SMU makes right move by not appealing postseason ban

SMU announced Friday that it won’t appeal the NCAA’s postseason ban, ending any speculation that the school would appeal and drag out the process long enough to play in the NCAA tournament this year.

This means that a loaded SMU team coming off the AAC regular season and conference tournament titles won’t get a chance to avenge last year’s heartbreaking March Madness loss to UCLA. It’s tough to swallow. But SMU fans need to understand one thing: it’s the right move.

It sounds crazy and stupid. Fighting the ban and giving this team – perhaps the best team SMU has had in a long time – a chance to make a run in the NCAA tournament seems like an easy call, yes? Well, it’s not, for a number of reasons.

First and foremost, this is a saga that SMU has dealt with for a long time and has grown tired of it. The academic fraud at the center of the NCAA investigation took place in the summer of 2013. The NCAA interviewed guard Keith Frazier and head coach Larry Brown about possible academic infractions in the summer of 2014. The NCAA held a hearing with SMU officials in June 2015. SMU took the chance to move on and finally end any uncertainty.

“We have to look at the bigger picture for our basketball program,” Brown said in a letter to the SMU community. “The cloud of the NCAA process would continue to impact our current and potential future student-athletes. Our focus must be on moving forward.”

Moving forward involves thinking long-term. Appealing the ban and risking it being pushed to the 2016-17 season is the worst-case scenario for the program. Pushing the ban back would allow team members to freely transfer elsewhere, which would decimate the roster. Recovering from such a mass exodus would be grueling because recruiting players to willingly come into that spot is extremely difficult, especially because SMU doesn’t have a long history of success and doesn’t play in a major conference. In the grand scheme of college basketball, a NIT championship appearance, AAC titles and one NCAA tournament appearance doesn’t stick out enough. And recruits don’t care about what SMU did in the 1960s, ‘70s or ‘80s.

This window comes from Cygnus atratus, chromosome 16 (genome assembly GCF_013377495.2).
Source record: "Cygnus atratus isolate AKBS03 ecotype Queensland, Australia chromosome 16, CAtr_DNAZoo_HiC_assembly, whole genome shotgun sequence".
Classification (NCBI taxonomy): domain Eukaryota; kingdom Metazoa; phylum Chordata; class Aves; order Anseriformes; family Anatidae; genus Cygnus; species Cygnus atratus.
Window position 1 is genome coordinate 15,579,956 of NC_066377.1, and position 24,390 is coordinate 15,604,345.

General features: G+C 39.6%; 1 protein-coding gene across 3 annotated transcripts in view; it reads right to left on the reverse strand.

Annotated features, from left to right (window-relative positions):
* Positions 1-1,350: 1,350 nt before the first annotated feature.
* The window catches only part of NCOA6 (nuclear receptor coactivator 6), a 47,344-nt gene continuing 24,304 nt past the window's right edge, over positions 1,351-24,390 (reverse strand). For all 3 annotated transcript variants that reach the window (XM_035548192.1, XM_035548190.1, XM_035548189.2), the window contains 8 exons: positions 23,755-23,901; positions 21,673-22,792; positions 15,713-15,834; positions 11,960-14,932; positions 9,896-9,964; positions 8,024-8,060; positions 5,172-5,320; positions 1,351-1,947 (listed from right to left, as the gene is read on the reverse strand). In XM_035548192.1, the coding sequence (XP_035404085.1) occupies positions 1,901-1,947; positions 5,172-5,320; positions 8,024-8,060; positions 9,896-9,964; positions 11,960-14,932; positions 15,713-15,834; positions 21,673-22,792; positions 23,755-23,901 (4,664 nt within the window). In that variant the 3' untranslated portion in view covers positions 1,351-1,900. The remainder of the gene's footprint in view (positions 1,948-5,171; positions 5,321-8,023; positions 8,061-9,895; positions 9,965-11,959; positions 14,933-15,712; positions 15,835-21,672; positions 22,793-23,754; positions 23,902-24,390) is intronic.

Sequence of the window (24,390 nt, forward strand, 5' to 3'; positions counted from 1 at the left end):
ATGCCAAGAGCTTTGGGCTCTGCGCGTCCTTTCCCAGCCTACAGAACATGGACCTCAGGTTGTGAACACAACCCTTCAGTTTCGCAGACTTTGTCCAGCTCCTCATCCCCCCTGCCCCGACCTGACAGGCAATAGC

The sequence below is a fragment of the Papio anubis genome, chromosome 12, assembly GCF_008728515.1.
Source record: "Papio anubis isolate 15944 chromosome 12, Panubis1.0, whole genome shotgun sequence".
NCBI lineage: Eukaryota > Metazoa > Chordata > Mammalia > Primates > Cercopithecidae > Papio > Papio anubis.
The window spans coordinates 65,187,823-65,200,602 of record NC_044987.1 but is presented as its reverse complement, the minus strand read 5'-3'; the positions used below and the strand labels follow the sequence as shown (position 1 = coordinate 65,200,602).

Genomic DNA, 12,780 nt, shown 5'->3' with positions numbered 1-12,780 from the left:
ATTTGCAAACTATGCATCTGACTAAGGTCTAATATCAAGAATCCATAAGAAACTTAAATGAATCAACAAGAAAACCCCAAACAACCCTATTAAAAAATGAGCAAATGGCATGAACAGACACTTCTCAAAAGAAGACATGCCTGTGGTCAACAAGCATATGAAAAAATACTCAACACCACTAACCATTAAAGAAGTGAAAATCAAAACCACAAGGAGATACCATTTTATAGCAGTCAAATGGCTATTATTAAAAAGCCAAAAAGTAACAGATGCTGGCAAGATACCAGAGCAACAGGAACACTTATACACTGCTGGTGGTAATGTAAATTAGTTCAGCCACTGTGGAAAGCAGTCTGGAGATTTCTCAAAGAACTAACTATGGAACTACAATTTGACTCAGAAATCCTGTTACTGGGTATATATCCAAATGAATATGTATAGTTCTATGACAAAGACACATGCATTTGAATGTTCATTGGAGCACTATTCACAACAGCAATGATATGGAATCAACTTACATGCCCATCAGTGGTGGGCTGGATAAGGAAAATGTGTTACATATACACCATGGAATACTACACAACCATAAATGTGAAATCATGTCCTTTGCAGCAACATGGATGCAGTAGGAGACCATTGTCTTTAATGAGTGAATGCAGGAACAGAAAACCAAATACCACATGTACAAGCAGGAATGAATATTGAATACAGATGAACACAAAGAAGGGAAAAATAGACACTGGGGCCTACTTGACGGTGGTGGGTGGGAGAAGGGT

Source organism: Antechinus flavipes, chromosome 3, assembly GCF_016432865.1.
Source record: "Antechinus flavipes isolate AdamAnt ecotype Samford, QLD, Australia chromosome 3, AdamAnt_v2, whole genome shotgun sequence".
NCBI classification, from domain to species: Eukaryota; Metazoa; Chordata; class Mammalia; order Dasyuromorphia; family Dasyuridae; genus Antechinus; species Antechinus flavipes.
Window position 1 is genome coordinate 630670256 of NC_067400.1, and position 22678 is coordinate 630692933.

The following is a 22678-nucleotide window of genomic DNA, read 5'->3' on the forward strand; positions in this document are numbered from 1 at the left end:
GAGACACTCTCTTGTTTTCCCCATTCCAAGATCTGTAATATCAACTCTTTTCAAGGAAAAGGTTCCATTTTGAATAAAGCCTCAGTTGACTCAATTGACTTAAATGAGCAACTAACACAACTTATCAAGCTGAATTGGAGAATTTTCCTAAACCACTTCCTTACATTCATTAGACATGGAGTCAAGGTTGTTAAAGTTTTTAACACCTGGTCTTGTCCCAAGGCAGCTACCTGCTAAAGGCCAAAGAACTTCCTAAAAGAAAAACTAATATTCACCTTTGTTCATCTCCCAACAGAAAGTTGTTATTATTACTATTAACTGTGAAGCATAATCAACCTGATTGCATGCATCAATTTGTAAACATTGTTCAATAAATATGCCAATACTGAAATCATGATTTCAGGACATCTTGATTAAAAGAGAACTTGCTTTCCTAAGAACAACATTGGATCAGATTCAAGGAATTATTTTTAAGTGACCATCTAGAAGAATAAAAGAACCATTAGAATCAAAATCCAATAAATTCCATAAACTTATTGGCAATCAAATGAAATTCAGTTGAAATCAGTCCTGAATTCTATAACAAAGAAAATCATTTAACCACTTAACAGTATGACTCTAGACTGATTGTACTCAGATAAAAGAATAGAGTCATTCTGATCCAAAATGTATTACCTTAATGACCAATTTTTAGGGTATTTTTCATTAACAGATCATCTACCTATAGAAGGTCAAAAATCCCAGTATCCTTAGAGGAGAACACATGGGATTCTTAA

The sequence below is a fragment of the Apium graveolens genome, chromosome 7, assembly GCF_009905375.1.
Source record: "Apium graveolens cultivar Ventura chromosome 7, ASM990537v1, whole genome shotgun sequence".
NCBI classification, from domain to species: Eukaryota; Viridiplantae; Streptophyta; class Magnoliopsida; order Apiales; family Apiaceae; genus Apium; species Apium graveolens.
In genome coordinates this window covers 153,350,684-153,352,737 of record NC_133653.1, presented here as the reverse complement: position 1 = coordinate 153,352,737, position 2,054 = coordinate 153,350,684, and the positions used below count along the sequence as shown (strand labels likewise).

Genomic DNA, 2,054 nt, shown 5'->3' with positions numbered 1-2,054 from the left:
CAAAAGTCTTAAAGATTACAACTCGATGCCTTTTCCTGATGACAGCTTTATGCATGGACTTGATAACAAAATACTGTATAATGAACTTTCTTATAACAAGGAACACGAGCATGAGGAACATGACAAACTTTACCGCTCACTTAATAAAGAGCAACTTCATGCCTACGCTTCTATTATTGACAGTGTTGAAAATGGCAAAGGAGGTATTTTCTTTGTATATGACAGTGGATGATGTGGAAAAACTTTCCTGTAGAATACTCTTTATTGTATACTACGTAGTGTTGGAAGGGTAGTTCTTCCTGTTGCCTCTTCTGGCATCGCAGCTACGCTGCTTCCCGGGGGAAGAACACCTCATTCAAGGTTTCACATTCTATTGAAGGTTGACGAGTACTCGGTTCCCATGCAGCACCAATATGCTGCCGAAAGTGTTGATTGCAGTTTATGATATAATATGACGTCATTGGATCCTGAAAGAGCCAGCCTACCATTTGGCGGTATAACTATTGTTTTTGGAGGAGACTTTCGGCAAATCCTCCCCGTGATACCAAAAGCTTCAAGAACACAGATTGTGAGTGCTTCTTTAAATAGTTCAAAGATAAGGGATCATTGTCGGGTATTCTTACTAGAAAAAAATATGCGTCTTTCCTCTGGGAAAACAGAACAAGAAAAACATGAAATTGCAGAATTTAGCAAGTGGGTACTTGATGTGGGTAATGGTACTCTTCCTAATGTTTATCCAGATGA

Taking the ban this year would greatly reduce the risk of a mass exodus. It would force players who want to transfer at the end of the year to sit out a year. Players can transfer and play immediately when their team is handed a postseason ban. Any player that SMU recruits won’t have to sit through a ban, which means SMU won’t really have to change its recruiting pitch.

While handing down the ruling in late September (after classes had started everywhere) unfairly trapped the seniors from seeking one last shot at an NCAA tournament, it actually did SMU a favor by preventing its younger players from transferring. SMU couldn’t afford to give them any opportunity to transfer again.

Thinking that SMU should go championship or bust this year because “the team won’t be as good next year” isn’t thinking long-term. SMU has put ample money into the basketball program, so expecting to build a program that will have consistent success is realistic.

Finally, SMU won’t win an appeal. So why waste the time? SMU admitted academic infractions. As SMU President R. Gerald Turner explained in his statement on not appealing, the level of infractions reported mandate a one-year ban. That’s not negotiable. SMU’s appeal pitch is basically “we did something wrong, but you were too harsh.” Good luck winning an appeal with that.

SMU will appeal the duration of scholarship losses, recruiting restrictions, vacated wins and the golf postseason bans. It will fight the penalties that are reasonable to fight, and take the hit where it has to.

Even with the ban, SMU basketball’s future is promising. Larry Brown said he’s not going to leave, and promising young players like Shake Milton, Sedrick Barefield, Semi Ojeleye and Jarrey Foster are much more likely to stick around if the team just moves forward. The future stretches well beyond this season, so all the SMU community can do is accept it and continue to support the team.

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